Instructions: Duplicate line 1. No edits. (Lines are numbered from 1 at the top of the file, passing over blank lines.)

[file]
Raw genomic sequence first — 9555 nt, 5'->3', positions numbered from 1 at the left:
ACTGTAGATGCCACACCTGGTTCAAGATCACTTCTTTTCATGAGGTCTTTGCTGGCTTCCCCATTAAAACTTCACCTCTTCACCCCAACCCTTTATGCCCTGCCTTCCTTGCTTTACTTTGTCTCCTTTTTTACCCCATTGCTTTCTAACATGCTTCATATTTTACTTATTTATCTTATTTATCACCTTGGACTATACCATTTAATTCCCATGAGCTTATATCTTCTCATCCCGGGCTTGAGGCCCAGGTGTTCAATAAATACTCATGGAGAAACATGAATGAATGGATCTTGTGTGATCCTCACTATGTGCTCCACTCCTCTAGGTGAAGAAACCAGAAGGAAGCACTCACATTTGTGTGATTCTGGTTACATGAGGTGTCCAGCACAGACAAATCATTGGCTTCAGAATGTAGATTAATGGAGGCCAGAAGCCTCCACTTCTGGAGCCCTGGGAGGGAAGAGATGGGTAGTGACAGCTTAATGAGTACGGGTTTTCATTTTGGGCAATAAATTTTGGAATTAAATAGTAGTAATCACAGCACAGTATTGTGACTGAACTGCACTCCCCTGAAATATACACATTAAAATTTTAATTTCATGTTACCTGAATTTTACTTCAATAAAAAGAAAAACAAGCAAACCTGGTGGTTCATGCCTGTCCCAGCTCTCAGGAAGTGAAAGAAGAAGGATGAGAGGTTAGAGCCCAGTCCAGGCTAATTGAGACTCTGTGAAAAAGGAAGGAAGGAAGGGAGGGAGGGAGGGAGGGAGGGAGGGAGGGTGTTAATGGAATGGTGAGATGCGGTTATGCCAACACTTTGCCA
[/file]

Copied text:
Raw genomic sequence first — 9555 nt, 5'->3', positions numbered from 1 at the left: